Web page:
Bogus Reviews Betray Readers

Shelf of colourful books - photo by Pete Copeland
Category: Reading

It seems that the idea of fair play in the book community is being hijacked by some who have a profit-at-all-costs mentality.

A few months ago I had a run-in with a business purporting to be a book review site. For $95, they told me in a very flattering email, they could guarantee me a “favourable/good or even excellent review”. That’s some promise, considering they’d not read a single word of the book they guaranteed to love. When I exposed them for their sleazy practices, they threatened me. The whole sorry saga is here and they ultimately shut down, but the experience left a bad taste in my mouth, because I quickly realised that they weren’t alone in offering positive reviews for money. Tales of dishonest dealings by writers have come thick and fast.

The idea that writers are manipulating readers into buying their books is abhorrent. Not only does it denigrate my profession and cast doubt on the vast majority of book reviewers who are honest, it makes suckers out of readers. And that’s what really gets my goat.

I write the best books I can and let the readers decide whether they like them. Many do, some don’t. I’ve had some real stinkers for reviews, and they hurt. But to respond to them or to counteract them with favourable reviews is unprofessional. And I am a professional writer. So when my next book publishes in October, it’ll live or die based on its quality. And that’s the way it should be.

I love the reader-writer relationship. And, as in any relationship, we have obligations to one another. Writers have an obligation to write the best books we can, to be gracious about criticism and use it to build our skills, and to be honest in our dealings with readers. And readers have an obligation to treat writers fairly, to buy their books instead of stealing them, and to write honest reviews that don’t personally attack.

When I see writers behaving badly, responding to negative reviews, paying for praise or rubbishing each other’s work, I’m sad. These same people would probably judge harshly someone who falsified his annual review at work, or spread vicious rumours to get a colleague fired, or made a habit of stealing from her local shopkeepers or friends. So how could that behaviour ever be okay in the book community?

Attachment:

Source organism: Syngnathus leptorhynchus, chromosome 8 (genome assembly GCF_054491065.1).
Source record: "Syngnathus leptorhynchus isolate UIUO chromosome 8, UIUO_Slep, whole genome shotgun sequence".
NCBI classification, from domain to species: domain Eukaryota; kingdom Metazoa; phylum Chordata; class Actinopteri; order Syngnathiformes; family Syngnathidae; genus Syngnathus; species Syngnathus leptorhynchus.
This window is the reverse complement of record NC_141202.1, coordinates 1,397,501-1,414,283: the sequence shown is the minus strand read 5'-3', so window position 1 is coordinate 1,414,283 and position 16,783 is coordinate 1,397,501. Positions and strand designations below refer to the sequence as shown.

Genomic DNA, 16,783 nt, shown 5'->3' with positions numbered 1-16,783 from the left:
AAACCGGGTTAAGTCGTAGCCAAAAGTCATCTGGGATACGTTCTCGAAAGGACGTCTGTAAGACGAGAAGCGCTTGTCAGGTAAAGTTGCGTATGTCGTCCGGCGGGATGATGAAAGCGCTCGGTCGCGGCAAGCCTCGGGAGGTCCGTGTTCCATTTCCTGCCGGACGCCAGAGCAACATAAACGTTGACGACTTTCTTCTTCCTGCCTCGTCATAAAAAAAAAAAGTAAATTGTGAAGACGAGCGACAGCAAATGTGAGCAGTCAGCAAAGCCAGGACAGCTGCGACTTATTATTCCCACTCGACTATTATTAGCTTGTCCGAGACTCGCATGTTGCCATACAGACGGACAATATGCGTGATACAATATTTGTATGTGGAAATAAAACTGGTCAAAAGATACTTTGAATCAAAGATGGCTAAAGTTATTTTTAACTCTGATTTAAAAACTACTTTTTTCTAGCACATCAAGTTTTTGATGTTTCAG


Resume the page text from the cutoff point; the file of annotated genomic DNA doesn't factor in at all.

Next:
It can’t be justified. But luckily these dishonest, unprofessional writers are just a tiny minority of the writing community. And for every pirated copy of my books, there are hundreds of readers who not only value them enough to pay for them, but take the time to tell others what they thought. Many even go a step further, contacting me to say thanks. And every time I get one of those emails, tweets, or Facebook messages, I’m reminded of why I write. I want to be part of this community, and I won’t let a few sock puppeting writers, pay-to-play reviewers or piraters spoil such a wonderful place for everyone. We are the book community, and we can keep it a lovely place to be.


How do you spot fake reviews? Listen to your mother. If it looks too good to be true, it probably is.

  1. Are there many reviews (50+) on Amazon, the vast majority of which are 4* or 5*? It may be a terrific book, but do check www.goodreads.comThe mistake these sock puppeteers make is that they focus on Amazon. Goodreads is very, very hard to control (thankfully), and you’ll see a wider range of reviews there. [Ed’s note: Also check]
  2. Have most of the reviews come from people who’ve only reviewed that book? Well, it’s possible that they were so blown away by its quality that it prompted them to write their first review, but if the majority of good reviews are from first-timers, be suspicious. 
  3. Have the good reviews all posted within a few days of each other? As writers we do send review copies out to readers (I’ve sent The Twelve Days to Christmas to 25 readers, for instance), so the first reviews will tend to concentrate around a short-ish period of time. But if they are also all 5* reviews, then check goodreads because the fact is, not everyone will love your books, even if they are fans, and if you’ve asked for an honest review, readers will be more than happy to do that.

Michele Gorman

Michele Gorman is the best-selling writer of Single in the City and Misfortune Cookie. She also writes upmarket commercial fiction under the pen name Jamie Scott. Her novella, The Twelve Days to Christmas, publishes globally on October 11th 2012.